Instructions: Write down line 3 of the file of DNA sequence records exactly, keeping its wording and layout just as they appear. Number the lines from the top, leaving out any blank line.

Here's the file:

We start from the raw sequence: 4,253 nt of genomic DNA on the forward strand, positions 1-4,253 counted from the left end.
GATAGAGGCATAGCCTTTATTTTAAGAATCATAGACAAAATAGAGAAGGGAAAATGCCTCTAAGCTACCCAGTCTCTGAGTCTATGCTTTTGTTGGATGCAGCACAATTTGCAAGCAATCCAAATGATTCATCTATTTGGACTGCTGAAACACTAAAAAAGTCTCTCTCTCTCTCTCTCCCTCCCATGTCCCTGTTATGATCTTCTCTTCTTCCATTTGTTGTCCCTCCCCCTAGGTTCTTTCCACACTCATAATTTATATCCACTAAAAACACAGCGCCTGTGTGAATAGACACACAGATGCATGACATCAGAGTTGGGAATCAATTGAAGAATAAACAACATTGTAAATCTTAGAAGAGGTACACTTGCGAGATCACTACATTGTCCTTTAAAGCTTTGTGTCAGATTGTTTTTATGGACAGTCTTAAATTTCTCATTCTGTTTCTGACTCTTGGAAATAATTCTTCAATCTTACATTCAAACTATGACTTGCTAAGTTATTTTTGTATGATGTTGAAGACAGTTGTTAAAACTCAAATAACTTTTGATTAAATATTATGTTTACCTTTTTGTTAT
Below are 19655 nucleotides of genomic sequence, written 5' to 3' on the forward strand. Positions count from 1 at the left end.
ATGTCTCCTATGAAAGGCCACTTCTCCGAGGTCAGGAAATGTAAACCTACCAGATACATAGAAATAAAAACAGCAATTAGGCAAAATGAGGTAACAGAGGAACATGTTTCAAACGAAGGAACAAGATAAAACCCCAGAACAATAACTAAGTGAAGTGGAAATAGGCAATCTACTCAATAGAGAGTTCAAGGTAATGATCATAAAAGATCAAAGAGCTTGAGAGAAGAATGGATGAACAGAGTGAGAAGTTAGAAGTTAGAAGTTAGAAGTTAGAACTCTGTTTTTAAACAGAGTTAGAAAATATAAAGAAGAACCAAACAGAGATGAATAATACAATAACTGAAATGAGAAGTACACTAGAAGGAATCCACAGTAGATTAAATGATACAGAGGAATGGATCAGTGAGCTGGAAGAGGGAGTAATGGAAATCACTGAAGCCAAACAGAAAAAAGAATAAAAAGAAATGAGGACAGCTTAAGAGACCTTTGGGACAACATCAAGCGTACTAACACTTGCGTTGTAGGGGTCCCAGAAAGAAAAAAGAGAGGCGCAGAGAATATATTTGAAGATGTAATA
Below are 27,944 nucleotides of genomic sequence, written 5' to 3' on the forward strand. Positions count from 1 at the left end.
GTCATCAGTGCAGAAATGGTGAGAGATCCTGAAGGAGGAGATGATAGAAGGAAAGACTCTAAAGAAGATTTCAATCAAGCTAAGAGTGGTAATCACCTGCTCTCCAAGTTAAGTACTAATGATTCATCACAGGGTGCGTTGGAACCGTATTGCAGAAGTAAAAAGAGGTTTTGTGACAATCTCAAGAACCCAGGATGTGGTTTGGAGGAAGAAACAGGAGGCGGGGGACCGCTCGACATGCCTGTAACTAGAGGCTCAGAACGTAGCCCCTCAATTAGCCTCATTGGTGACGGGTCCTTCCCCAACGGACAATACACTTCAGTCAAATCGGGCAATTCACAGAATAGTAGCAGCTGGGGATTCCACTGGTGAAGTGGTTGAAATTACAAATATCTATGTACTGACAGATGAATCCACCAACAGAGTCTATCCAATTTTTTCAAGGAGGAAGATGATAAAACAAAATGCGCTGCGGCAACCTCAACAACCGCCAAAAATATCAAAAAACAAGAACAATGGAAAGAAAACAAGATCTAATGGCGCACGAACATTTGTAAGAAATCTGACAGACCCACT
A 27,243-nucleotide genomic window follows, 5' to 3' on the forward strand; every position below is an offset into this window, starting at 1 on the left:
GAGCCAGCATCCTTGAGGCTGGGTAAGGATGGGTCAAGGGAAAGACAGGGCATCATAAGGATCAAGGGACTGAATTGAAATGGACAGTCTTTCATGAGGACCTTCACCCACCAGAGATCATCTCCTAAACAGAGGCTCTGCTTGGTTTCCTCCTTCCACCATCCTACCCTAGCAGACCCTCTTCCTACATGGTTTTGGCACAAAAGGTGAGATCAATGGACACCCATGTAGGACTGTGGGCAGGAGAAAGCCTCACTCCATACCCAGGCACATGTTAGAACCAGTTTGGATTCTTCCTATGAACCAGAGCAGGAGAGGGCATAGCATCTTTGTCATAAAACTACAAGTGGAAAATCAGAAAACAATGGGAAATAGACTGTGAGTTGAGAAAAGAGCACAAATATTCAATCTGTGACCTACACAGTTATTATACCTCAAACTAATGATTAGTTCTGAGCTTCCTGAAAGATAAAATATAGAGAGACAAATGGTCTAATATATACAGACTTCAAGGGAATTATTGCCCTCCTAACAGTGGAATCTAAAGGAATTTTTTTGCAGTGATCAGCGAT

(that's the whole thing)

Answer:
Below are 19655 nucleotides of genomic sequence, written 5' to 3' on the forward strand. Positions count from 1 at the left end.